Children at a school in Syria.
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This picture shows children at a school in the Syrian city of Aleppo in 2013. Credit: Erhan Sevenler/Scanpix/TT
Musikhjälpen logo.
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Credit: Johan Nilsson/TT

Education for children in war zones focus of marathon charity broadcast

Host: Living in the west is a luxury and brings responsibility
5:32 min

A week-long live broadcast across Sweden to raise money for charity begins on Monday evening.

Musikhjälpen is a collaboration between Swedish Radio and Swedish Television, along with Radiohjälpen, to try to raise money and bring awareness of an important issue.

This year’s chosen theme is: “Children in war zones have the right to go to school”.

The programme will be broadcast for 144 consecutive hours from a glass studio in Örebro town square from 20.00 on Monday evening. 

The three hosts are lead singer of the Hives, Howlin' Pelle Almqvist, singer Josefine "Little Jinder" Jinder and comedian and presenter Kodjo Akolor.

Akolor told Radio Sweden why this year’s theme was important.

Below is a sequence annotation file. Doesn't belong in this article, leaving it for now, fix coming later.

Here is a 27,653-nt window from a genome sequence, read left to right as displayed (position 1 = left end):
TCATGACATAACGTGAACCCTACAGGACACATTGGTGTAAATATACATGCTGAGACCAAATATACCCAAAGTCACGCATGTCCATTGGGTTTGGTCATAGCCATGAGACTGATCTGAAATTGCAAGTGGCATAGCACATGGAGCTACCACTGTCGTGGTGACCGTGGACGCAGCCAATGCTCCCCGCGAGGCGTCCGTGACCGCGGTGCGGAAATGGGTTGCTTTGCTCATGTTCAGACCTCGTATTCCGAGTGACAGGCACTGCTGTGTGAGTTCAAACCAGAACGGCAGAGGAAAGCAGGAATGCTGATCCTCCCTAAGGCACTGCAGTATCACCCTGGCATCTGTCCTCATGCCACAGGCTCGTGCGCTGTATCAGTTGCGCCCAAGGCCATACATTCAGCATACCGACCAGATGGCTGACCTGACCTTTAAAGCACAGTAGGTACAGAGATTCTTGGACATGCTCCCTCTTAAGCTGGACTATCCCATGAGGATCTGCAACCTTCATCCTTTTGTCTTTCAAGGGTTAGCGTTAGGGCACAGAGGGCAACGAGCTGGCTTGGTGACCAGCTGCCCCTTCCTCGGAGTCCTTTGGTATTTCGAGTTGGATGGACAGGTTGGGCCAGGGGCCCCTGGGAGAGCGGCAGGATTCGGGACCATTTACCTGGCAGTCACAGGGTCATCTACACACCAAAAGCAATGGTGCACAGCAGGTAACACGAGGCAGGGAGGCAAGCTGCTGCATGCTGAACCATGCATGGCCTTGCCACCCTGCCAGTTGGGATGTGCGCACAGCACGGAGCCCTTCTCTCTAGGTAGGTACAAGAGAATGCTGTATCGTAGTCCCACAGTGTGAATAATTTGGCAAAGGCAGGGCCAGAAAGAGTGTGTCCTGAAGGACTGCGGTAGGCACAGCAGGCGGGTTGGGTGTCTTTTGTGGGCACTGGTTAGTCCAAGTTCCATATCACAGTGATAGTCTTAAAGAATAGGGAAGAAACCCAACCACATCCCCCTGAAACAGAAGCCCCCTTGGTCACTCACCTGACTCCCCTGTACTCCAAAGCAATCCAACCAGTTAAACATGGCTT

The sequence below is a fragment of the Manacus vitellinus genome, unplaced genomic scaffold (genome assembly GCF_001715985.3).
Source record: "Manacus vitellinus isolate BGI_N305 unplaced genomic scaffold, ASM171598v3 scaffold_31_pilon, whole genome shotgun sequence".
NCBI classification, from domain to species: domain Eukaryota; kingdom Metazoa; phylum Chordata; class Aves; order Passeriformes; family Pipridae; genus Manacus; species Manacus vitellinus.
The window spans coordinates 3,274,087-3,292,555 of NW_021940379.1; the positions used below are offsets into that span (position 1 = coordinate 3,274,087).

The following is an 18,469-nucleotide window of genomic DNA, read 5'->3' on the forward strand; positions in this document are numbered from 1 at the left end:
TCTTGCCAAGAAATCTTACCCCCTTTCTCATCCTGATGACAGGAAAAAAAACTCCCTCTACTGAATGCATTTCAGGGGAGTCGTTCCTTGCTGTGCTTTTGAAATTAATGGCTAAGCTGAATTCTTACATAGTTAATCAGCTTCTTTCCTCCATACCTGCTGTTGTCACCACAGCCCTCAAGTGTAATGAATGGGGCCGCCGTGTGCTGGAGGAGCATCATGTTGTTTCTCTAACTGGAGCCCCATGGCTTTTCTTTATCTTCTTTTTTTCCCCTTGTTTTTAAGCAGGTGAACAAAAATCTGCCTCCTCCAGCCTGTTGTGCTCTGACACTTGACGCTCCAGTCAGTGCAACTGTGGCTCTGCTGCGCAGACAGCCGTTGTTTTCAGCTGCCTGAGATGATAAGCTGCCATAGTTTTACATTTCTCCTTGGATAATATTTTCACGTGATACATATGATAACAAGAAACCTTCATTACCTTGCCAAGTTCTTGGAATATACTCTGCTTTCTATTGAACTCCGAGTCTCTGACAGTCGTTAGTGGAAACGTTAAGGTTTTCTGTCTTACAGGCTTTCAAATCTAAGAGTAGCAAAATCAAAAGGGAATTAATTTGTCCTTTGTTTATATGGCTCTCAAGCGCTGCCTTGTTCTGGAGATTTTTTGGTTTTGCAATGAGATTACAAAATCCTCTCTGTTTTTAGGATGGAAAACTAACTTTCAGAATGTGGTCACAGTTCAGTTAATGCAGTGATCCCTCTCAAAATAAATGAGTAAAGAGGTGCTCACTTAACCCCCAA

“There are conflicts going on all over the world and the easiest way to target a community is through their youth," he said. "If you destroy a school, you destroy a whole generation of knowledge and the potential to be able to rebuild after if peace ever comes to a region, and that’s why it’s so important to be able to make school safe and places that children go to learn, and to have some kind of normal day when you live in a war zone."

Throughout the six days of broadcasting there will be live music and entertainment, as well as discussion with experts and people affected by the chosen theme.

Money can be given to the cause via fundraising and donations. There is also an app which the public can download where they can request a song. It costs a minimum of 50 kronor to do so and the money then goes towards a charity helping children in war zones get an education.

Prime Minister Stefan Löfven has already got involved by putting his watch up for auction. The proceeds will be given to Musikhjälpen.

There were rumours in the newspapers last year that the watch cost 275,000 kronor when in fact, Löfven says, it actually cost 700. As of 14.25 on Monday, the highest bid was already 10,000 kronor, with four days left.

The programme will be broadcast on P3 and SVT Play.


Our journalism is based on credibility and impartiality. Swedish Radio is independent and not affiliated to any political, religious, financial, public or private interests.
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